The annual audit, if conducted by a qualified, bank-experienced, and independent certified public accounting firm, can be one of the primary oversight tools of a financial institution's board. Properly executed, the external audit can be insightful and should provide a primary defense against financial and managerial problems.
Managing this function is the primary responsibility of the institution's audit committee, which has increased in importance with the enactment of the Federal Deposit Insurance Corporation Improvement Act.
The committee is responsible for reviewing other services that are provided by the audit firm to the institution, its affiliates, or principals. The audit committee should be comfortable that such services do not mitigate the independence of the firm or the auditor's judgment.
It may be appropriate to rotate the external audit firm periodically (say, every five years) to ensure a fresh look and maintain a high degree of independence.
This does not imply that the firm must forgo its other relationships with the institution. There are, however, some financial institutions that divide the audit work and the accounting work between firms in order to safeguard independence.
|Too Nice' Versus |Half Mean'
The committee should be sure that management and the board do not become to familiar, comfortable, or cozy with the auditors. It is far more desirable to have an external audit firm that is "about half mean" rather than one that is "too nice."
Through the interview process, the committee should determine that members of the auditing staff who will conduct the audit are competent, experienced financial institution auditing professionals.
The bank should not find itself in the position of training the audit staff each year. The partner-in-charge of the audit should have sufficient bank auditing experience and professionalism to analyze management capabilities, determine asset quality, and, when appropriate, question management decisions.
A final, key criterion is the consideration of professional fees. Price comparisons should only be made to determine that a firm's fees are reasonable compared to similarly experienced firms. One of the worst things an audit committee can do is choose based on price to the detriment of experience and quality.
In the past decade, many institutions received unqualified ("clean") opinions when, in fact, the institutions were in serious financial difficulty.
To Avoid Misunderstandings
After a firm has been selected, the audit committee should review and approve the engagement letter and review with the auditor the scope of the engagement, so each party understand the other's expectations and capabilities.
We have found this review to be of critical importance; too often there is a misunderstanding by financial institution directors of what should and should not be expected as an audit product.
The audit committee (or at least its chairman) should meet with the auditors during the course of the audit. Available committee members may want to sit in on any summary meeting between the external auditors and the management at the conclusion of the audit.
If significant deficiencies are cited by the audit firm at this meeting, management should address them immediately rather than wait until the final report is submitted to the board.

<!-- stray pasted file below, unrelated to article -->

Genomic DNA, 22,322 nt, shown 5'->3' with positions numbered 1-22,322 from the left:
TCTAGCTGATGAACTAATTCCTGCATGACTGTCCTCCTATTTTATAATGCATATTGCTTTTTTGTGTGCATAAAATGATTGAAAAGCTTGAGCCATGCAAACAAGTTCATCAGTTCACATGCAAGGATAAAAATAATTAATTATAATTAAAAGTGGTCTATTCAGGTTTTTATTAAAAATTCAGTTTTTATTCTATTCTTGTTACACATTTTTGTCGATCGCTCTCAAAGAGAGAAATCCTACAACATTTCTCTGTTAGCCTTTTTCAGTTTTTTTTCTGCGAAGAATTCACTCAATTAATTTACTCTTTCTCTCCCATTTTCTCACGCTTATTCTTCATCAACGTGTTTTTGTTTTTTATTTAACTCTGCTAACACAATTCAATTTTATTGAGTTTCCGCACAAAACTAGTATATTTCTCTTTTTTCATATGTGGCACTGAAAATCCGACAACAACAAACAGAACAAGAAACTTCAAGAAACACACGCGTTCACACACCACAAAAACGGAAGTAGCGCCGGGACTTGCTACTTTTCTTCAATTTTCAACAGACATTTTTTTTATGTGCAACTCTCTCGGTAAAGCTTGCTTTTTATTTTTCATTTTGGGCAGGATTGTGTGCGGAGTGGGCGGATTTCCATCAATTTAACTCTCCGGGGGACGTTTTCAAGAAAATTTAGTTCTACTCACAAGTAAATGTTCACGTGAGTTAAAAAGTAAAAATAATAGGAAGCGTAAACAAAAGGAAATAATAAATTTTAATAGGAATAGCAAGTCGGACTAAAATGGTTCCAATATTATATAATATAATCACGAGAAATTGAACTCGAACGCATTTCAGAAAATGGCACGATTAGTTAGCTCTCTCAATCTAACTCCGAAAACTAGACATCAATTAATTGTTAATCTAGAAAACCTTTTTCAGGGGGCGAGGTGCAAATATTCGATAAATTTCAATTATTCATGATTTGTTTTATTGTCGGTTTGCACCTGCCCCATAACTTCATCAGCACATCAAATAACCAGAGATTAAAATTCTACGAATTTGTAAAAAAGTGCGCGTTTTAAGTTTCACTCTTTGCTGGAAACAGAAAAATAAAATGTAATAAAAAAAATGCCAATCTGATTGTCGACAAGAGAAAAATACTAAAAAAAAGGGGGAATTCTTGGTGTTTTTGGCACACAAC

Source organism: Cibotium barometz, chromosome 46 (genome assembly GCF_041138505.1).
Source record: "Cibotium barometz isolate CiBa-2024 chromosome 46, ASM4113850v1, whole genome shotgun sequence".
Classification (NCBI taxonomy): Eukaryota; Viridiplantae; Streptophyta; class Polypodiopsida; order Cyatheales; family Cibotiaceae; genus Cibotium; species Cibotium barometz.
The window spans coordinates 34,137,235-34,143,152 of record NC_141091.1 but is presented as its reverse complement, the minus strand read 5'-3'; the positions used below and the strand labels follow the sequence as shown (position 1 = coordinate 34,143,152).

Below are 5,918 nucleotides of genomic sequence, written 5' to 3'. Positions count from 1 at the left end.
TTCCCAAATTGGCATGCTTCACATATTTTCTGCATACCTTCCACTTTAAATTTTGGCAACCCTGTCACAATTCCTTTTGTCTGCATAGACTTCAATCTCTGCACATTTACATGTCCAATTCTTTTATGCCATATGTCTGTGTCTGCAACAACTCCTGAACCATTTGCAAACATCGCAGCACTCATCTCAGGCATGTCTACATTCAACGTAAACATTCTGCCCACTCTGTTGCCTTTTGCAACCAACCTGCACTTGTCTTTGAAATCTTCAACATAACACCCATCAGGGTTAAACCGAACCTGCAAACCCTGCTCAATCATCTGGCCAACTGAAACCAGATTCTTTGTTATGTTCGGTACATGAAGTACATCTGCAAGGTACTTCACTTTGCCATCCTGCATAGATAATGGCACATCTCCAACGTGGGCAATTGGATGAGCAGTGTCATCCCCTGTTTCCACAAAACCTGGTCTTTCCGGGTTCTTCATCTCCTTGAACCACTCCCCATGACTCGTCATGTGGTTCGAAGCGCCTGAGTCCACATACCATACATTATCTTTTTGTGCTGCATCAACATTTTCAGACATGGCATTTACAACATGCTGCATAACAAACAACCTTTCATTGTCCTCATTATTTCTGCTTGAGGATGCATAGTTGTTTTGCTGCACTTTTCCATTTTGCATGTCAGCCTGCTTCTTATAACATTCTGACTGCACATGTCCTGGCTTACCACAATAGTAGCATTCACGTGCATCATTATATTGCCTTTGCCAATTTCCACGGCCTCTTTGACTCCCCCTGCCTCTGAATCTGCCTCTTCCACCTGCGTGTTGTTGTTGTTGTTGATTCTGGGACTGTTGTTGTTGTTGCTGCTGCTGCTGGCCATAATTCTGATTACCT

The committee may wish to conduct a preliminary review of those findings with the entire board at is next meeting. When the final report is received for the audit firm, the committee will review the report in detail.
Depending upon the engagement and the findings of the audit, a representative of the auditing firm may wish to meet with the entire board to present the report and the management letter.
Following the submission of the final report to the board, the audit committee should follow up on the recommendations stated in the management letter to determine that they have been implemented, or find out why if they have not.
The audit committee's role with the internal auditors is just as crucial. It must determine that the internal auditor is competent and independent. Open and unfettered lines of communication must be established between committee and auditor.
All members of the audit committee should be outside, unaffiliated directors. Members of management should not be members of the audit committee, even in a advisory or ex-officio capacity.
Regulators insist, and other board members should determine, that members of the audit committee are independent of management. For example: Audit committee members should not be relatives or close friends of senior management, particularly the institution's CEO.
Members of the audit committee should be financially knowledgeable; diverse backgrounds are preferable. Certainly an accounting, auditing, or examining background is a plus.
It would be difficult to over-emphasize the importance of the audit committee. In banking it is one of the top two committees, on a par with the loan committee. Its changing role will be defined by how the FDIC will be defined by how the FDIC Improvement Act regulations shake out.
Mr. Freibert is president and CEO of Professional Bank Services, Louisville, Ky. He founded the firm in 1978 after 10 years with the FDIC's division of bank supervision.